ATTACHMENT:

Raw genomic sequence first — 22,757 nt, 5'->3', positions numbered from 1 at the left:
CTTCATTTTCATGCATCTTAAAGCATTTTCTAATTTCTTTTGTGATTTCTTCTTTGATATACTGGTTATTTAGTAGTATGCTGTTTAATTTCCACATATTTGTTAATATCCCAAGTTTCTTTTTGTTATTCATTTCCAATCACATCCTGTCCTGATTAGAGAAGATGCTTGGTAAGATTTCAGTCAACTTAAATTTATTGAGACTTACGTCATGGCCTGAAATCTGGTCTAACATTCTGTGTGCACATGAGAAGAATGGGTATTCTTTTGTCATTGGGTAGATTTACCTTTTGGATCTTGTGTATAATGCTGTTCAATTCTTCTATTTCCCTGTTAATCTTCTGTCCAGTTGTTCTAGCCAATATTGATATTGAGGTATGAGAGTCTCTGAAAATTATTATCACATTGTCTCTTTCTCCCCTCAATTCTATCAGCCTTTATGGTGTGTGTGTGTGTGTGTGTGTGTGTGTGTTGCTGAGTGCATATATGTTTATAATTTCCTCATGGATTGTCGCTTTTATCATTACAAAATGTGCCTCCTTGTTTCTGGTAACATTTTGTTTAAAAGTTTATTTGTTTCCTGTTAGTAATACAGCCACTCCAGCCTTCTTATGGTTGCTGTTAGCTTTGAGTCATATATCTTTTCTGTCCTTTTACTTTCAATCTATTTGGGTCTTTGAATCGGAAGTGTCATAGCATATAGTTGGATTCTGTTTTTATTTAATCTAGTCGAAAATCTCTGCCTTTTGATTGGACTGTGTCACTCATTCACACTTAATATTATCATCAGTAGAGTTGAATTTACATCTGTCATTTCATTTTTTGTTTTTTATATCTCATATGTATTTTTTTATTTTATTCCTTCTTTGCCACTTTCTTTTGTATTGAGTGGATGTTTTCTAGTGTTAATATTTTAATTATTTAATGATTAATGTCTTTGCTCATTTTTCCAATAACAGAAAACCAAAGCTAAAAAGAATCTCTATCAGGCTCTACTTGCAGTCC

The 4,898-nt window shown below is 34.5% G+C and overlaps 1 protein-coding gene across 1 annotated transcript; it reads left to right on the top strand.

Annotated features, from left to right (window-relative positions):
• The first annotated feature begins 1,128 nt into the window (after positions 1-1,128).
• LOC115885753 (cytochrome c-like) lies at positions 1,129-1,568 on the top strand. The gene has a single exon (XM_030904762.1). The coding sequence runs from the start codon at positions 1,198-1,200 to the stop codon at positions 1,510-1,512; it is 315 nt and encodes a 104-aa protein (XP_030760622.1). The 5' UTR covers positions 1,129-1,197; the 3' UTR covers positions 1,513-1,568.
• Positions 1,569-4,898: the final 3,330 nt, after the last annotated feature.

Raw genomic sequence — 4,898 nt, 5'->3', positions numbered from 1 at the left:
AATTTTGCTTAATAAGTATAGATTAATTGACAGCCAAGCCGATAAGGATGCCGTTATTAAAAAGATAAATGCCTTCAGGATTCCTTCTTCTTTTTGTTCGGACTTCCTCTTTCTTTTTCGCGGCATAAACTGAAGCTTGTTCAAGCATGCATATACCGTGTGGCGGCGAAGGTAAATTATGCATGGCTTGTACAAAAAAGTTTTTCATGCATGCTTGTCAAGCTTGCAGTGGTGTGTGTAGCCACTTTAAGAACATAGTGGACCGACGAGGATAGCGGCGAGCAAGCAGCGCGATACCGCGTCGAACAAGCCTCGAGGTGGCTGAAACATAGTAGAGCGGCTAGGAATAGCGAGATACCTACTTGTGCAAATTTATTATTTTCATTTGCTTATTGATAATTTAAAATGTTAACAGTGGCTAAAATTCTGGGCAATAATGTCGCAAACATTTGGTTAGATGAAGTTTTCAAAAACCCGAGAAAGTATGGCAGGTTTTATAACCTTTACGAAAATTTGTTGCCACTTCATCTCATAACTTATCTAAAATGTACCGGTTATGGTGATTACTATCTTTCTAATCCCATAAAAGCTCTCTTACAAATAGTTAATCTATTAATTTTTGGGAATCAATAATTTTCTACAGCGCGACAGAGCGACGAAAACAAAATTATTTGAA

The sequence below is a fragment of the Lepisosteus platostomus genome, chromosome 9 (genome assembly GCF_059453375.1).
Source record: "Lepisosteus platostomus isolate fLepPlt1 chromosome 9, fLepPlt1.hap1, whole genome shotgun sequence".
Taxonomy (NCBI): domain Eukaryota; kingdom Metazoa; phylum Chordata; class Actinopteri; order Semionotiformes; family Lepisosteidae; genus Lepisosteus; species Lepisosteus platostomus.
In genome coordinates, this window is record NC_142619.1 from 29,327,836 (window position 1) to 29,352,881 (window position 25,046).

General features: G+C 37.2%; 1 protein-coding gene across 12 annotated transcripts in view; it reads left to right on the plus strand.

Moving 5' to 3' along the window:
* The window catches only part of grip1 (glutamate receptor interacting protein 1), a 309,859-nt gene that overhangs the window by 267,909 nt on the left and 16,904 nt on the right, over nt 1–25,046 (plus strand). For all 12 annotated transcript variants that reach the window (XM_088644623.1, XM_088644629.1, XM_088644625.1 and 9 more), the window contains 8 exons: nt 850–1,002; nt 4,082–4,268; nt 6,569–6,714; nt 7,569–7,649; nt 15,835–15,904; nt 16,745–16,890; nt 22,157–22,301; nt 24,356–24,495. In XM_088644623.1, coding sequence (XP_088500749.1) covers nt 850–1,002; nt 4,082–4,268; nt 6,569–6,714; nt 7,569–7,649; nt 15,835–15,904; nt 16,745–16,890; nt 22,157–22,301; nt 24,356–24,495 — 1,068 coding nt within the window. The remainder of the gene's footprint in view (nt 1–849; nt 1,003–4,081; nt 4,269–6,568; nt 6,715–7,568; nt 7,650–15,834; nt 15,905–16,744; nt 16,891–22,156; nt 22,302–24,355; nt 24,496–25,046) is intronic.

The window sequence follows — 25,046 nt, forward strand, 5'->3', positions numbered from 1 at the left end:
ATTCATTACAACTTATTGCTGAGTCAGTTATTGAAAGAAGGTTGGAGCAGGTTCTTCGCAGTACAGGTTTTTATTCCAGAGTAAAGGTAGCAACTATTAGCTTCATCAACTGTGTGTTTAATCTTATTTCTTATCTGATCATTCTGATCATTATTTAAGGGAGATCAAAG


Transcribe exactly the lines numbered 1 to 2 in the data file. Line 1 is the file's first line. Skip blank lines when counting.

Raw genomic sequence first — 22,757 nt, 5'->3', positions numbered from 1 at the left:
CTTCATTTTCATGCATCTTAAAGCATTTTCTAATTTCTTTTGTGATTTCTTCTTTGATATACTGGTTATTTAGTAGTATGCTGTTTAATTTCCACATATTTGTTAATATCCCAAGTTTCTTTTTGTTATTCATTTCCAATCACATCCTGTCCTGATTAGAGAAGATGCTTGGTAAGATTTCAGTCAACTTAAATTTATTGAGACTTACGTCATGGCCTGAAATCTGGTCTAACATTCTGTGTGCACATGAGAAGAATGGGTATTCTTTTGTCATTGGGTAGATTTACCTTTTGGATCTTGTGTATAATGCTGTTCAATTCTTCTATTTCCCTGTTAATCTTCTGTCCAGTTGTTCTAGCCAATATTGATATTGAGGTATGAGAGTCTCTGAAAATTATTATCACATTGTCTCTTTCTCCCCTCAATTCTATCAGCCTTTATGGTGTGTGTGTGTGTGTGTGTGTGTGTGTGTTGCTGAGTGCATATATGTTTATAATTTCCTCATGGATTGTCGCTTTTATCATTACAAAATGTGCCTCCTTGTTTCTGGTAACATTTTGTTTAAAAGTTTATTTGTTTCCTGTTAGTAATACAGCCACTCCAGCCTTCTTATGGTTGCTGTTAGCTTTGAGTCATATATCTTTTCTGTCCTTTTACTTTCAATCTATTTGGGTCTTTGAATCGGAAGTGTCATAGCATATAGTTGGATTCTGTTTTTATTTAATCTAGTCGAAAATCTCTGCCTTTTGATTGGACTGTGTCACTCATTCACACTTAATATTATCATCAGTAGAGTTGAATTTACATCTGTCATTTCATTTTTTGTTTTTTATATCTCATATGTATTTTTTTATTTTATTCCTTCTTTGCCACTTTCTTTTGTATTGAGTGGATGTTTTCTAGTGTTAATATTTTAATTATTTAATGATTAATGTCTTTGCTCATTTTTCCAATAACAGAAAACCAAAGCTAAAAAGAATCTCTATCAGGCTCTACTTGCAGTCC